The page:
In the original owner of Bell’s Books’ glass cabinet were some very special book treasures: among them a complete set of Shakespeare from 1752, an early 17th Century legal/historical text in Latin from Spain, a complete doubly-illustrated set signed by Joseph Conrad, and a book entitled Memoirs of the Queens of Prussia by Emma Willsher Atkinson from 1858. At first it was a mystery as to why this book was with the others, until we opened to the front free endpaper and discovered a German text in ink and in the cryptic hand of none other than Nikola Tesla(!). The German text is a particularly relevant passage to Tesla, as the following story relates:
One day in 1882, as he was walking with his friend Anital Szigety in a Budapest city park watching the sun set, Tesla quoted a passage from Goethe’s Faust from memory. It triggered an epiphany, and, as Tesla recounts: “…the idea came like a flash of lightning, and in an instant the truth was revealed.” Tesla immediately drew a diagram (with a stick on the ground) of what would become the AC motor, forever changing the future of electricity.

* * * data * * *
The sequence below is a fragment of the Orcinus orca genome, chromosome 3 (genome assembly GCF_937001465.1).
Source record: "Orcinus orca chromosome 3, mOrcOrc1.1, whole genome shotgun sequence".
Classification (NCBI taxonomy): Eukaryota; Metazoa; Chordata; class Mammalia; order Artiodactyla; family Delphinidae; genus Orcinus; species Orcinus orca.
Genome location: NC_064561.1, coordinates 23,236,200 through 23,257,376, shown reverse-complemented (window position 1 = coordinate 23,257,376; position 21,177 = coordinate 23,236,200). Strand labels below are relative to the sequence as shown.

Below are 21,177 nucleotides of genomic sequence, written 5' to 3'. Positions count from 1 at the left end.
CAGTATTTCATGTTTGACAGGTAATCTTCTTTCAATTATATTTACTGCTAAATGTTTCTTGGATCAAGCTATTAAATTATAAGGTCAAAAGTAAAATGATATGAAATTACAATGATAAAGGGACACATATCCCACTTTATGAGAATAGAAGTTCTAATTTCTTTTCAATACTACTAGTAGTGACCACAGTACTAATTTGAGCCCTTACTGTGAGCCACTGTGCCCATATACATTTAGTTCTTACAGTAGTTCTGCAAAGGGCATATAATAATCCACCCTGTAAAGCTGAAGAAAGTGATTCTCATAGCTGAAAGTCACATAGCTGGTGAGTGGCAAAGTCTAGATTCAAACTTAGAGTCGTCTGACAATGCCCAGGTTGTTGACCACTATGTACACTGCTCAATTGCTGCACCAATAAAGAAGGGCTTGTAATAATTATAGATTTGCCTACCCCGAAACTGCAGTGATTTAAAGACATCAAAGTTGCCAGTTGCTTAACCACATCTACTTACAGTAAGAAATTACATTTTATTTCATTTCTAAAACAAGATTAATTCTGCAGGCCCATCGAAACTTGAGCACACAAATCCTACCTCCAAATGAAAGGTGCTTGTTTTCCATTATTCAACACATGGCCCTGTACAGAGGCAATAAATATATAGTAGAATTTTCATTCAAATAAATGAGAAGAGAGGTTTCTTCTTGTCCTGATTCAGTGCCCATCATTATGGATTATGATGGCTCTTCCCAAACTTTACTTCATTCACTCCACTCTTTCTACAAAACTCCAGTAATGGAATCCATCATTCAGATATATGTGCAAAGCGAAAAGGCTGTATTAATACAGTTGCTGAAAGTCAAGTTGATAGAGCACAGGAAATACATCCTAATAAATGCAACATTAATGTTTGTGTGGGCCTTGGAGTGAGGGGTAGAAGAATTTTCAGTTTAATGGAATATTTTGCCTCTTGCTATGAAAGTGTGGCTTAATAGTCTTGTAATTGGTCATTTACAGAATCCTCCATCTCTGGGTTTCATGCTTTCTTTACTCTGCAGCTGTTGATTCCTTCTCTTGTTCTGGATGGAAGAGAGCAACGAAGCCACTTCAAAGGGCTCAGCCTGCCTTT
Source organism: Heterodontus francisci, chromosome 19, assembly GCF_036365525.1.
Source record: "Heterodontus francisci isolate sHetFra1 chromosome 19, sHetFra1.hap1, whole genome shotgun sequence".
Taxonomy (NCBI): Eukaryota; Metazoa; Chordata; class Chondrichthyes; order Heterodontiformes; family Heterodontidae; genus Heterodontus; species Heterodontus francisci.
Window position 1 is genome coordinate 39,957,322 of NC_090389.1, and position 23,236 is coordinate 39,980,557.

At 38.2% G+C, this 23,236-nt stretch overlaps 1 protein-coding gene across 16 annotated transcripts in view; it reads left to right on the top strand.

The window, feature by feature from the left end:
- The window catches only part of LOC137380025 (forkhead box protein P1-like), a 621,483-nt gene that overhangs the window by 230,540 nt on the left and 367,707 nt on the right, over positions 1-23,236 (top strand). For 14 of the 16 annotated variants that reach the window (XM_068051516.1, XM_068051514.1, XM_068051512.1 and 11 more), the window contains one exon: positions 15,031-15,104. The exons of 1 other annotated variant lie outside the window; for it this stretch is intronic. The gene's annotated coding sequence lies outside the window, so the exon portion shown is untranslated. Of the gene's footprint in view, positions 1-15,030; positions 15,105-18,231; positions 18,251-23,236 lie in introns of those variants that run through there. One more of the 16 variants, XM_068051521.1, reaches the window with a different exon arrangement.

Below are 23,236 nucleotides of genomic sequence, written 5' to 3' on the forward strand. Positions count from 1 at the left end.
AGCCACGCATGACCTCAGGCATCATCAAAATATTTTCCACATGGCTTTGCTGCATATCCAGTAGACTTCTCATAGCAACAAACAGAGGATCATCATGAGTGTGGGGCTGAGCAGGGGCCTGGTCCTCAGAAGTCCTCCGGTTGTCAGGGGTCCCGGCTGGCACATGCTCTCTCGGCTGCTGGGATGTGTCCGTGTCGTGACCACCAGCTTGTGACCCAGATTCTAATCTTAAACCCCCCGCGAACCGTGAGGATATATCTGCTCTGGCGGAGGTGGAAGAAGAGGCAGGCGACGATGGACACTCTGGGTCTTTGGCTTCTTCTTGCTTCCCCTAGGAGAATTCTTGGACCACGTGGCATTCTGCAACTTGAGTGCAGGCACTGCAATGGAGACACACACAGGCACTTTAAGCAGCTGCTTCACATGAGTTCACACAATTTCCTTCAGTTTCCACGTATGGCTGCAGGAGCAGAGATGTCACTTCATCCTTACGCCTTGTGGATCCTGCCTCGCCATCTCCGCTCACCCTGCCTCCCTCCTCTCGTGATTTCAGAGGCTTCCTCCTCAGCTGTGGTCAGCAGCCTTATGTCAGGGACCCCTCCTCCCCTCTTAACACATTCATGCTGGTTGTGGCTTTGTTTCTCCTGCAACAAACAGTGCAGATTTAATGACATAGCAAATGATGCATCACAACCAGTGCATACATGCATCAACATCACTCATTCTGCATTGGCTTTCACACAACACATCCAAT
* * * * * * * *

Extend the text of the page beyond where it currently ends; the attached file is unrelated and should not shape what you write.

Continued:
The text quoted from memory was lines 1072-1075 of Goethe’s Faust, which are the same lines of text inked in the front of the Memoirs of the Queens of Prussia. This is an extremely unusual instance of poetry Tesla admired in his own hand, and this particular example represents the most significant in his life’s work.
Here is the page:
“The sun moves on, the day has had its round;
He hastens on, new life greets his salute.
Oh, that no wings lift me above the ground
To strive and strive in his pursuit!”
– Walter Kaufman translation